Monday, February 22, 2010

Living in an Acronym

Well, I’m slowly getting back to normal (relatively speaking, of course) and having finally retrieved my laptop from the depths of one of the many cardboard boxes that are still cluttering up my new flat, I have decided to catch up on my writing…

Yes! I am now the proud locataire of a council flat just fifteen minutes’ walk away from my place of work. And about time too: it took three years of filling in forms, writing begging letters and getting to know people who knew people who knew people…three years of sobbing hysterically into answer machines, pleading impoverishment/indigestion/insanity and threatening to plant a bomb in the housing offices (nah – made that one up) before they finally relented and gave me one.

Council housing is called HLM which stands for Habitation à Loyer Modéré – housing at a moderate rent. The first HLM were built for workers who came to the towns during the second industrial revolution in the nineteenth century. At first, these workers were housed in shoddy ‘rabbit cages’ built by unscrupulous entrepreneurs. Crime and disease were rife and of such concern to the philanthropists of the day that steps were rapidly taken to improve the state of worker housing.

The first of these was the creation of the Société des Cités Ouvrières (Society for Worker Cities), founded in Paris in 1849 by a group of such philanthropists. With financial help from the government of Louis Napoléon, they built the Cité Napoléon with the aim of housing ten thousand workers and their families in clean, affordable blocks of flats in every district of Paris. It was never finished and still stands on the rue Rochechouart, as one of Paris’ lesser-known historical monuments. One of the reasons for its failure was that it was hardly much better than the ‘rabbit cages’ it was supposed to replace and would, according to moral reformers, encourage the spread of sexual immorality and – horror of horrors - ‘socialism’. It did, however, pave the way for later cités ouvrières built during the Second Empire.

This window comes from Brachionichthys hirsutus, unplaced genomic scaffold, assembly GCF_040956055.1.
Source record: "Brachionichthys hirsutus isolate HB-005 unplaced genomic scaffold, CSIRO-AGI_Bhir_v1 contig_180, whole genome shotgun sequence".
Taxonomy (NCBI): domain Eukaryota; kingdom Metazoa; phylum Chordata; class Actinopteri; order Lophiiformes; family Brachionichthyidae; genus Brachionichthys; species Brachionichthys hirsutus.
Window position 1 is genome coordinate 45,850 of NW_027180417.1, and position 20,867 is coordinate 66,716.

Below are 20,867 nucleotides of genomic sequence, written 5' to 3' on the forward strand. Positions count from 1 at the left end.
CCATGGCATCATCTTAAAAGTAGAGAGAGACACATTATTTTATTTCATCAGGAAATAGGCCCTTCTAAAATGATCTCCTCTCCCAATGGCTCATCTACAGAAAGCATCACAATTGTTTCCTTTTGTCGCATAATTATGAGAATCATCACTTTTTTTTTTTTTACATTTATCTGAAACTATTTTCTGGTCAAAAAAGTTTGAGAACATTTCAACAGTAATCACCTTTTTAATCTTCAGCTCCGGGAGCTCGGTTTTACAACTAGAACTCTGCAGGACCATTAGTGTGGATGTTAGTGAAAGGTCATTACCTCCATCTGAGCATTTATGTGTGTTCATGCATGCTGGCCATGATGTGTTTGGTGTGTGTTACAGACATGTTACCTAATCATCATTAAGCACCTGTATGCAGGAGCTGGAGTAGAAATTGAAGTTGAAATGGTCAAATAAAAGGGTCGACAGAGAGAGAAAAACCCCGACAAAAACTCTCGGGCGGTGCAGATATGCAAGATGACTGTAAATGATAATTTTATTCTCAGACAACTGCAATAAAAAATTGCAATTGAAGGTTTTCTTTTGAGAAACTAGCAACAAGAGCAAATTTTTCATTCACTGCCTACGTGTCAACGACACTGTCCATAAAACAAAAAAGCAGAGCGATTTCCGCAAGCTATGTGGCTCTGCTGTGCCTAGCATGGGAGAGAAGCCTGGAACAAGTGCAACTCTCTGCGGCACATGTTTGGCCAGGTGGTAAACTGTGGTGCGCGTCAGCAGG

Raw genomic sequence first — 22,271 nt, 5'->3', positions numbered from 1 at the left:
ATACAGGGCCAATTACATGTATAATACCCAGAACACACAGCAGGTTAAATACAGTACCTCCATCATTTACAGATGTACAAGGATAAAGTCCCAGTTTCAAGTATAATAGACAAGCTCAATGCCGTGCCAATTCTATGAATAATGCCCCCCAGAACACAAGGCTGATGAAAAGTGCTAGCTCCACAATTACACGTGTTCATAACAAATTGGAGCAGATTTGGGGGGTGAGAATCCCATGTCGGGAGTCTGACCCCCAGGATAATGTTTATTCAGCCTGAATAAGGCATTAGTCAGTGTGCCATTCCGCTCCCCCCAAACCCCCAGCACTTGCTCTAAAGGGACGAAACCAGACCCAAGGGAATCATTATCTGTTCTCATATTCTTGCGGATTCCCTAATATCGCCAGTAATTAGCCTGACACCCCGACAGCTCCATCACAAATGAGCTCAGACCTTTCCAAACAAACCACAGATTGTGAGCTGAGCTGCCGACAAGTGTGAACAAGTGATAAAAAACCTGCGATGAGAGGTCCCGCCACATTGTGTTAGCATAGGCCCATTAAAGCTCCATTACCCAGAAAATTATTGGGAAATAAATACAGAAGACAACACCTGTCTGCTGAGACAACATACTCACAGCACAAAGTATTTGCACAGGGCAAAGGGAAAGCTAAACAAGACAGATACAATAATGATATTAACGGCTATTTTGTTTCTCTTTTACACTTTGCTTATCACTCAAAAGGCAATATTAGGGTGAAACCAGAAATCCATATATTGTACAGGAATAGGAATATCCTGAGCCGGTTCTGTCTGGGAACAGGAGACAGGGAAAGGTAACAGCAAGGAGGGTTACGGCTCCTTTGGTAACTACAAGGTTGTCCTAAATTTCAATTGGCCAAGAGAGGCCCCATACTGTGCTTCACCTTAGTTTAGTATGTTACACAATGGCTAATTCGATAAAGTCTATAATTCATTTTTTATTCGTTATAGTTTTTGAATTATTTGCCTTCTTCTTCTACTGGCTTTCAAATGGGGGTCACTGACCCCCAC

Since then, social housing has undergone numerous changes. In the nineteen-fifties, there were more white-collar workers living in HLMs than there were manual labourers, the majority of whom were living in inferior, insalubrious private housing. During the sixties, huge tower blocks, known as barres, were built and for the next decade, the percentage of ouvrier tenants increased. From the eighties, the occupants got poorer and poorer and today, they make up the majority of tenants.

Living in an acronym does have its advantages. My HLM is in a ZUS (as opposed to a ZAC or a ZUP) – that is, a Zone Urbaine Sensible which is a euphemism for a trouble spot. This means that local government spends a lot of money trying to make the place look nice. My sweet little flat has been renovated and now boasts a wooden balcony, with a view of the Vercors mountains (I also have a view of the Chartreuse mountains from my kitchen and the Belledonne mountains from my bedroom). I have double glazing, under floor heating and a brand new bath tub. I was also given wallpaper (which I could choose from a limited range), paste, paint and plaster which launched me into a frenzy of DIY. I’m rather proud of my efforts, I must admit – apart from the bit of paper I stuck on upside-down and the mysterious gaps near the ceiling.

Even the cat has lent a helping paw. Unfortunately, she doesn’t understand that the stripping had to be done before I put the new wallpaper on.

I can’t show you a photo of my newly-decorated flat as someone has nicked my camera but if any of you are in the area, please let me know and I’ll invite you for tea and show you around. Oh and bring your toolbox – I’ve still got a few shelves to put up…